There is a reference (n. 10) in the text from St. Thomas Aquinas’ Summa Theologica which continues the train of thought about the knowability of God by men. In the full text of the Catechism there is also a cross reference to the Creed of the Church, which begins with “I believe in God…” as the central belief of the Christian experience.
There is a difference in saying that “man can come to know…a reality…. the first cause and final end…that everyone calls God,” and saying that total belief in God (not knowledge of God) is the primordial act of faith, and I get the impression that one can see between the lines of this section of the Catechism an ongoing struggle between a reason-based and a faith-based theological anthropology.
In truth, the consistent teaching of the Catholic Church since at least the early middle ages has held that there is a reasonable component of Christian faith and practice. There have been a number of formal condemnations since then, in response to the radical approaches such as those of more extreme Christian mystics of the medieval era, and of Enlightenment thinkers such as Blaise Pascal and Soren Kierkegaard who separated faith from reason, a tendency called fideism, (from the Latin fides, faith.). As late as 1998 Pope John Paul II wrote an encyclical called “Faith and Reason;” Wikipedia summarizes his position rather well: “The encyclical posits that faith and reason are not only compatible, but essential together. Faith without reason, [the pope] argues, leads to superstition. Reason without faith, he argues, leads to nihilism and relativism.”
Fideists, on the other hand, would argue that only an otherworldly faith is the key to human meaning and Christian life. While fideism is considerably more complicated than I have described it here, at its heart a fideistic outlook includes a gulf between the reasoning from science and human experience and an absolute faith in God totally divorced from human experience and reason. Fideism would eschew modern Biblical study, holding instead to the idea that God works by an internal logical inscrutable with which he tests the faith of the believer. Some of you may have encountered extreme evangelicals who have explained the discoveries of prehistoric bones and artifacts as actual “plants” put there by God to test our faith in the literal 4000-year Biblical dating of the beginning of time.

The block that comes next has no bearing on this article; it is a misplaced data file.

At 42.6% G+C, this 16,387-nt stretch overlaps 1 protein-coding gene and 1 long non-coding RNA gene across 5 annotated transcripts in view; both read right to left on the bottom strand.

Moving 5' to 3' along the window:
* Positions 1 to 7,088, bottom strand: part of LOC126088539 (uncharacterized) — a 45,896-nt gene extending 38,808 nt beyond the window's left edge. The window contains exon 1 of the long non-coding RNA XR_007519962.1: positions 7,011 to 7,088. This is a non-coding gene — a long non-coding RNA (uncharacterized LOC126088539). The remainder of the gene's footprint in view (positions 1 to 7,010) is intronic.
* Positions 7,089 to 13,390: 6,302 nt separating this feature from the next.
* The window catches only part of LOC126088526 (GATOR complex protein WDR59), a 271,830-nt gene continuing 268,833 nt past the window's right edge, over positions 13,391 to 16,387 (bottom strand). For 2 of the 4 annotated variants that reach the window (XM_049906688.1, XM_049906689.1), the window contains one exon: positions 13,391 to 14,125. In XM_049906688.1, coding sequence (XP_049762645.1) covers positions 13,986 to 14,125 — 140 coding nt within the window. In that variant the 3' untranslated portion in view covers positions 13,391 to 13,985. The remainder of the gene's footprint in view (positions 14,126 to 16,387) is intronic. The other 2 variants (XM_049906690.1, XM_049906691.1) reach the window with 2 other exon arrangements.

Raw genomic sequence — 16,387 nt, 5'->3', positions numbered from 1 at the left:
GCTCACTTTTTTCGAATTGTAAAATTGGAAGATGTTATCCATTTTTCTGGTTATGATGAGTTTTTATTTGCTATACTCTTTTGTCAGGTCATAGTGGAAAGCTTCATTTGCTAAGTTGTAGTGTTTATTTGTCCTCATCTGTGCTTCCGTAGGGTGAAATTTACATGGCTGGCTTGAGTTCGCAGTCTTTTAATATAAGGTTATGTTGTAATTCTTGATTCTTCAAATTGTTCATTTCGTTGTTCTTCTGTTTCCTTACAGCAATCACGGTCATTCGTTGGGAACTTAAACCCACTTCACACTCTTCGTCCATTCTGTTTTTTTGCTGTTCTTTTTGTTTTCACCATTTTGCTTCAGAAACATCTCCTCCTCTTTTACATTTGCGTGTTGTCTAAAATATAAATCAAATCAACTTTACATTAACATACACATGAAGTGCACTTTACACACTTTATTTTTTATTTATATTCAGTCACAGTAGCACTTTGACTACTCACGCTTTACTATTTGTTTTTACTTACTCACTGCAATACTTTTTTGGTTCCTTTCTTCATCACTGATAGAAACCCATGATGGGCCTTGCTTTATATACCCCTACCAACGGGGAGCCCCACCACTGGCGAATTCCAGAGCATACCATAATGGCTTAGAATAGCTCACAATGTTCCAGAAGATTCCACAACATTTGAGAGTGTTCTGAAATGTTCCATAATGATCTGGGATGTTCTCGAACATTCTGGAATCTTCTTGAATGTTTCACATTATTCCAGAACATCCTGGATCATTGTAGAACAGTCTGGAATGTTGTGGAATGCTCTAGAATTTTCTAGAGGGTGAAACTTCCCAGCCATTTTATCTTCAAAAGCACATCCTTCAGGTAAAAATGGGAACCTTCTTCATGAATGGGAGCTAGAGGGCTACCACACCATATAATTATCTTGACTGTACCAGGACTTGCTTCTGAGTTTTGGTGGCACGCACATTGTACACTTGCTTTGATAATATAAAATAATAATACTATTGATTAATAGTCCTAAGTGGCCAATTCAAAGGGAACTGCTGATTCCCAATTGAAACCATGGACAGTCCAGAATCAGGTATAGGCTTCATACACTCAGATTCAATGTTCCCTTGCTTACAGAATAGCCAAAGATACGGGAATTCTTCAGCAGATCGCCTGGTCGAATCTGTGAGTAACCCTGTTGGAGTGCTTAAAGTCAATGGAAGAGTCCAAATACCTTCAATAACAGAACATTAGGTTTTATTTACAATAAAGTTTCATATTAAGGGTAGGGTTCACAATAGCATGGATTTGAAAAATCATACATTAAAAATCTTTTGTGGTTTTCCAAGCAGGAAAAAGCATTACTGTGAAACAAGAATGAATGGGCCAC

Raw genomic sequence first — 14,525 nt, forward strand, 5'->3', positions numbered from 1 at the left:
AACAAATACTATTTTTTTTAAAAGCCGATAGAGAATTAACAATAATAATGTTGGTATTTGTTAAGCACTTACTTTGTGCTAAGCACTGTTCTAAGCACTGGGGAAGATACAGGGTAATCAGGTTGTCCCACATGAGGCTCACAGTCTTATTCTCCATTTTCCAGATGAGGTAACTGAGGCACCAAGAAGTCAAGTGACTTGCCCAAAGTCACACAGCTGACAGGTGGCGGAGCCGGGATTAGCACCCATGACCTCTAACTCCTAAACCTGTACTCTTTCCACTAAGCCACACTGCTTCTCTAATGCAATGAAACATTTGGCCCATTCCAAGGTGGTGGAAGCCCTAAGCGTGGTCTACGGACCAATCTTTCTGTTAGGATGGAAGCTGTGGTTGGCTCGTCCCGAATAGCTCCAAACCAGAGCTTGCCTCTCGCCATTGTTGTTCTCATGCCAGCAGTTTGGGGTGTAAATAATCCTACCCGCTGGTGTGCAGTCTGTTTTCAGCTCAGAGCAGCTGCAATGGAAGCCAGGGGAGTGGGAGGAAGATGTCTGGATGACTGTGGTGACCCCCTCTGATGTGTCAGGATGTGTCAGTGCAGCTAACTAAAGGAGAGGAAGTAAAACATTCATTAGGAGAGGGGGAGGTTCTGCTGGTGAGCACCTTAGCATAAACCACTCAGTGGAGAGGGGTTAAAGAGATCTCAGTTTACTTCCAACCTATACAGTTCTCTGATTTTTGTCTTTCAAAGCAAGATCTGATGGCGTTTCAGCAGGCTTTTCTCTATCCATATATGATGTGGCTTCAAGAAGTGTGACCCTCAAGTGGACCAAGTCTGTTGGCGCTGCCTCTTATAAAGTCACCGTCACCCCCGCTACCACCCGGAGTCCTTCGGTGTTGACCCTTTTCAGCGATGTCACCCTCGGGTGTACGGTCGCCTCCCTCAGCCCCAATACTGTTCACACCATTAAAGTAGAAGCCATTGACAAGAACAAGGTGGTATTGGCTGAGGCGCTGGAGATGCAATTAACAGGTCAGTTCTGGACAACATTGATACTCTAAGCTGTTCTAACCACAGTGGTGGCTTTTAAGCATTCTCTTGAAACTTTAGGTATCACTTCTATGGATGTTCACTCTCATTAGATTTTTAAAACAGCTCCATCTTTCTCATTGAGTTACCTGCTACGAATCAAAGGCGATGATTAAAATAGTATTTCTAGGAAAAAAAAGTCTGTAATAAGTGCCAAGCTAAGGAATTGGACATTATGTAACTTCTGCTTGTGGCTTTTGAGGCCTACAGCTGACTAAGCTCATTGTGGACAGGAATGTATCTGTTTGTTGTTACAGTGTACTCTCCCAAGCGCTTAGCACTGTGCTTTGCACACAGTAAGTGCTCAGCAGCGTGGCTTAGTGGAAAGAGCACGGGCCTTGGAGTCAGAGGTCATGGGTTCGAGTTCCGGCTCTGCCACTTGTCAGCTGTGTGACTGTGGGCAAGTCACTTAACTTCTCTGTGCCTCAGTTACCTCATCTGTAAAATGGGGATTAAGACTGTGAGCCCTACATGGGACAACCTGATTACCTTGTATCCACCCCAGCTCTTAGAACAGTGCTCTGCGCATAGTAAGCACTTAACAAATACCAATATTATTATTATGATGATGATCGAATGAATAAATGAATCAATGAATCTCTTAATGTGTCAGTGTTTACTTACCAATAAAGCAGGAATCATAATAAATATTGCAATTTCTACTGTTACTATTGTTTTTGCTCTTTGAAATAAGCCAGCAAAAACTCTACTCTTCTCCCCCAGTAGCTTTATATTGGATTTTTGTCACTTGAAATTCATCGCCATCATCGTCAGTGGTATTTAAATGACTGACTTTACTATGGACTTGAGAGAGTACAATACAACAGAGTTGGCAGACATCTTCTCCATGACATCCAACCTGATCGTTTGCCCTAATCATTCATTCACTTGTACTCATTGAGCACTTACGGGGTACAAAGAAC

As we addressed a few weeks ago, if God has created human life with the inclination to arrive at some natural knowledge of the divine, and the capacity to receive Revelation and make a true personal determination to accept the message or reject it, then it is necessary to come to grips with evil and suffering in the world. Thinkers of all stripes have pondered the troubling thought that God has empowered the human being with enough knowledge and freedom to essentially damn himself. If you carry this line of thinking to its logical conclusion, you end up in the Calvinist stream of predestination: that God has preordained some of his children to make right choices and thus attain salvation. The corollary of this is that God has created others to sin, die, and face eternal wrath.
Thus, para. 34 is a reminder of that conundrum of creation—the all-loving God created a world that generated its own evil (“the serpent was the most cunning of all the creatures God had made”) and populated it with people, among whom were many who would succumb and fall into eternal perdition. I have not had a chance to study John Paul II’s discussion of the problem of evil, but in the aforementioned encyclical he does make connections between the issues of evil and the failure of humans to use the full reasoning and thinking power they have been endowed with to participate in the full truth of God. For John Paul, the sin of the world is acts of “sub-human” thought and behavior. While he cannot explain God’s mind, the pope certainly had enlightening ideas about ours.